The Handbook of Texas is free-to-use thanks to the support of readers like you. Support the Handbook today.

Font size: A / A reset

Support Texas History Now


Join TSHA to support quality Texas history programs and receive exclusive benefits.

Become a TSHA Member Today »

Bohemia, TX

Betty Jane Smith General Entry

Bohemia was on the banks of the Main (Middle) Concho River south of the road from San Angelo to Arden and on the old road from San Angelo to Sherwood in west central Tom Green County. George Hagelstein, who owned 12,000 acres of land on the Middle Concho River, began dividing it into farms for sale early in 1906, and plans were made for a townsite to be called Twin Mountain City. When the plat for the town was filed in March, the name had been changed to Bohemia. The settlement comprised thirty families when William Limbrugger was appointed postmaster there on March 27, 1907. Bohemia soon had a general store, a school, at least one saloon, a livery stable, and a cemetery. As many as 100 people, mostly Czech immigrants from farther east, lived there from 1906 to around 1909. The land, however, was not well-suited to agriculture. The community's post office was discontinued on June 30, 1909. By 1910 most of the farmers, after trying to supplement their incomes by gathering pecans and cutting wood, had decided to move. Most of them either went back to East Texas or moved to the Lipan Flats area of Tom Green County and the Rowena area of Runnels County. After major highways and the railroad bypassed the town, the site was completely abandoned.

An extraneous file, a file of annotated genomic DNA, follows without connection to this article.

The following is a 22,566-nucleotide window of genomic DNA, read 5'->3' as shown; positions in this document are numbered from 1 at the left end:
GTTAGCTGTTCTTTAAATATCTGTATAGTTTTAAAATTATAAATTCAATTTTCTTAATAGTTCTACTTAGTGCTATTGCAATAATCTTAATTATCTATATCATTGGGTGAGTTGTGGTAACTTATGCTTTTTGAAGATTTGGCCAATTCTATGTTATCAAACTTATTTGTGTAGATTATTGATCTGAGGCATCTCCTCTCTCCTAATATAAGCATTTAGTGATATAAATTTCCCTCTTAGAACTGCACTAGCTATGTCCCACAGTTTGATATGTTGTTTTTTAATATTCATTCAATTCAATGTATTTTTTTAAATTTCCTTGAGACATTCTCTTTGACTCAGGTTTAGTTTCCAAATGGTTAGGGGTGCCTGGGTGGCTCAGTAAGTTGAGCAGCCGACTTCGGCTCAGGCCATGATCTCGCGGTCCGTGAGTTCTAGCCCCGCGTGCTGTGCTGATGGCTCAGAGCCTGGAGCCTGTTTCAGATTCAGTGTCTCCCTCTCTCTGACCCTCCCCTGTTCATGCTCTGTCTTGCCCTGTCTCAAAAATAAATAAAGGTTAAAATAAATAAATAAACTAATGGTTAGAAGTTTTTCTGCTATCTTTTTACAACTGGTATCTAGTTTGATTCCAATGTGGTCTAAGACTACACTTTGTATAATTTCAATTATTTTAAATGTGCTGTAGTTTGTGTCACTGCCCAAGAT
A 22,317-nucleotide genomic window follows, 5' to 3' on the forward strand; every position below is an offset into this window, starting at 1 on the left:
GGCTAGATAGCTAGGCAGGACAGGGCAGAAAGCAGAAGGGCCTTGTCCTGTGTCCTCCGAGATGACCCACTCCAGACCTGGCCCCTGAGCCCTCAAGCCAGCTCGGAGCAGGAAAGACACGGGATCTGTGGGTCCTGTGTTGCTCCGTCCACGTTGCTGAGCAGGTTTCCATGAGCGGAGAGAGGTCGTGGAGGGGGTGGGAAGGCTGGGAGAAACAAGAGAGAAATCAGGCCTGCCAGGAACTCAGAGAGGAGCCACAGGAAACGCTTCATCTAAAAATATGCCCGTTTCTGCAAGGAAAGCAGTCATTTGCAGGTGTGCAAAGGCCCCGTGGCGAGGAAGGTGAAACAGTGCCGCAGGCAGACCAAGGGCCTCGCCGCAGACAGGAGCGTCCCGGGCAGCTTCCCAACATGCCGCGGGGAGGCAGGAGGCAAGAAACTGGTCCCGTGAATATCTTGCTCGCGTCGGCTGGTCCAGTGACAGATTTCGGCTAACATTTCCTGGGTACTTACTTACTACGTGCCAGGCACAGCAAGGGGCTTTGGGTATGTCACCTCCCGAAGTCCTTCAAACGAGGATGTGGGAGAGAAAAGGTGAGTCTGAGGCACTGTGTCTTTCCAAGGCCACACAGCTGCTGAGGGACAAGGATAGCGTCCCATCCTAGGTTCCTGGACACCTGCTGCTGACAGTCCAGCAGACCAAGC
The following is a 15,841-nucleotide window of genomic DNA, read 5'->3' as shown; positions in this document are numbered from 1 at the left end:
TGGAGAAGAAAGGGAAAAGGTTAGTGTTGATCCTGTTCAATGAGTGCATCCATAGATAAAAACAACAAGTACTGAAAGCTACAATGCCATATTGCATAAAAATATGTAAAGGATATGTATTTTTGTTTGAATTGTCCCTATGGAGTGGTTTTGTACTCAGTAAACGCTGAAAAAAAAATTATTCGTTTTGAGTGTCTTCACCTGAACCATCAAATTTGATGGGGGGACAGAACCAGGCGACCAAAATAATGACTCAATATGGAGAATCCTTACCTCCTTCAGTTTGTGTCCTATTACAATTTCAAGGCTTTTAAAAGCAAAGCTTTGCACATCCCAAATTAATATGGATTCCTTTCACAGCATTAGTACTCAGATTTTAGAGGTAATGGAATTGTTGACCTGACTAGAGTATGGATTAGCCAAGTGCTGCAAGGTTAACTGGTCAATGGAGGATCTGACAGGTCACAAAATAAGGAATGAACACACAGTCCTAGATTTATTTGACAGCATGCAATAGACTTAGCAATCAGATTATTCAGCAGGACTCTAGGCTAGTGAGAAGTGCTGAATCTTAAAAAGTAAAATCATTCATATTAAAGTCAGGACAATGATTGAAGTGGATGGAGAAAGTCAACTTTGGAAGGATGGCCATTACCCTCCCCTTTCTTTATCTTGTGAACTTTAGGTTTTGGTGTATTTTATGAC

Julia Grace Bitner, The History of Tom Green County, Texas (M.A. thesis, University of Texas, 1931).

Categories:

  • Peoples
  • Czechs

Places:

  • Communities

The following, adapted from the Chicago Manual of Style, 15th edition, is the preferred citation for this entry.

Betty Jane Smith, “Bohemia, TX,” Handbook of Texas Online, accessed October 24, 2020, https://www.tshaonline.org/handbook/entries/bohemia-tx.

Published by the Texas State Historical Association.

Loading